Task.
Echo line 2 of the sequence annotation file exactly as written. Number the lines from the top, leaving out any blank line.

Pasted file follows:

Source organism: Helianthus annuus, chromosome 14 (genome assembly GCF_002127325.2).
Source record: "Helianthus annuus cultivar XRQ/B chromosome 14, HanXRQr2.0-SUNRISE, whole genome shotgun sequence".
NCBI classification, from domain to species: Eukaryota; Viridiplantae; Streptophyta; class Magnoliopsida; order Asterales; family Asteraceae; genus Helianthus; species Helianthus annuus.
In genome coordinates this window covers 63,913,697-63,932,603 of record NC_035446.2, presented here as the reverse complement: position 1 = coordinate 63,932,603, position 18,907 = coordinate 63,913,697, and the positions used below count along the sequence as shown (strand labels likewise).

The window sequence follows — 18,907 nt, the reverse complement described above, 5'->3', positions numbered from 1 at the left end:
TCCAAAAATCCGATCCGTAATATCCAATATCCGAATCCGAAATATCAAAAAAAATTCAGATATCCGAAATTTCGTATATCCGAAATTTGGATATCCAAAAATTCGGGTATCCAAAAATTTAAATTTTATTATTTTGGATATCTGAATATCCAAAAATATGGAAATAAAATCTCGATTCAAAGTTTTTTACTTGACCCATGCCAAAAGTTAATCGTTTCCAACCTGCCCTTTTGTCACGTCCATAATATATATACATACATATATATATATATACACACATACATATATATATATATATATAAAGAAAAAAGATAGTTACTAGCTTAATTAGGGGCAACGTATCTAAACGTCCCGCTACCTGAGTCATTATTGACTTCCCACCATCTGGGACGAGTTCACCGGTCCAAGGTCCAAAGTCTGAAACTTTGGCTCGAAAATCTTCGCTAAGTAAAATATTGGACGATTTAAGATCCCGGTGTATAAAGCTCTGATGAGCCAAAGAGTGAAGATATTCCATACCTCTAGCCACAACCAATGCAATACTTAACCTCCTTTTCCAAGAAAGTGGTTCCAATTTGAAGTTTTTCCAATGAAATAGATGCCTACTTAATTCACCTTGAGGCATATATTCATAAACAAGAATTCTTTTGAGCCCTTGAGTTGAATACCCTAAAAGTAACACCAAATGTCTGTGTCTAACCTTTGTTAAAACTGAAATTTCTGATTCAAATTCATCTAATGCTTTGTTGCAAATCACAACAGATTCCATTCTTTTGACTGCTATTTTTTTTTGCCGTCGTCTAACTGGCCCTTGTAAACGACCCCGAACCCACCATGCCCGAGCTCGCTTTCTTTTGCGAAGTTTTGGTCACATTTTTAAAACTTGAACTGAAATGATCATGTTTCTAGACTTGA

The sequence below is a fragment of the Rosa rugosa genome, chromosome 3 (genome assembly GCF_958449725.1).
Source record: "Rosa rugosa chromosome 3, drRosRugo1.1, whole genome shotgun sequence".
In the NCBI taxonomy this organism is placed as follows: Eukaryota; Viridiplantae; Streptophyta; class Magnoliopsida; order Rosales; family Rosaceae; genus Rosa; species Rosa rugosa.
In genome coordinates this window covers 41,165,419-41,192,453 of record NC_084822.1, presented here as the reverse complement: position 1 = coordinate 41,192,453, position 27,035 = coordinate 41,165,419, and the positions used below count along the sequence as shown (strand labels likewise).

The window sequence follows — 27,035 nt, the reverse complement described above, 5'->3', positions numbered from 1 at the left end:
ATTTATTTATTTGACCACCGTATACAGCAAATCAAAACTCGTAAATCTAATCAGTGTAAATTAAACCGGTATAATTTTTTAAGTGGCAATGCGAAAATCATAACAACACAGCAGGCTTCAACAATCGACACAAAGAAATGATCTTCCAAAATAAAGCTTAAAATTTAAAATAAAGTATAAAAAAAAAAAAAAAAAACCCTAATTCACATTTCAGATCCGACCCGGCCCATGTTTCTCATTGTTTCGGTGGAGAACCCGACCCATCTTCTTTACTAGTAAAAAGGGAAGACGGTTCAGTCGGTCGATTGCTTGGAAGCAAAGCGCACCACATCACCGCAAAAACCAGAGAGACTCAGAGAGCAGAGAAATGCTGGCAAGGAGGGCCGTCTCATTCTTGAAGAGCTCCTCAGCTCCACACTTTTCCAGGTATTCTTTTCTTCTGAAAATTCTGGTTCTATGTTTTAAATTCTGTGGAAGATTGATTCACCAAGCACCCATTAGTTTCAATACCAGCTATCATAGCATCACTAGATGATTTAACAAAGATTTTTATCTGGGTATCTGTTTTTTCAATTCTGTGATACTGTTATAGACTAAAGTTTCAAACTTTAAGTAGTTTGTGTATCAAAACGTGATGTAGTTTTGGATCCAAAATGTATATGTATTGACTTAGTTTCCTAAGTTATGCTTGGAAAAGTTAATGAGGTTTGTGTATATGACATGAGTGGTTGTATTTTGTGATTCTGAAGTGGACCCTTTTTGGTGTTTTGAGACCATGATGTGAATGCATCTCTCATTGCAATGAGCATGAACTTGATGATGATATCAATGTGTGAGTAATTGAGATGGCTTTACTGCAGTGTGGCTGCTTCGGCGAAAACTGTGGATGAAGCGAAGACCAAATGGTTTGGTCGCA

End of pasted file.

Source record: "Helianthus annuus cultivar XRQ/B chromosome 14, HanXRQr2.0-SUNRISE, whole genome shotgun sequence".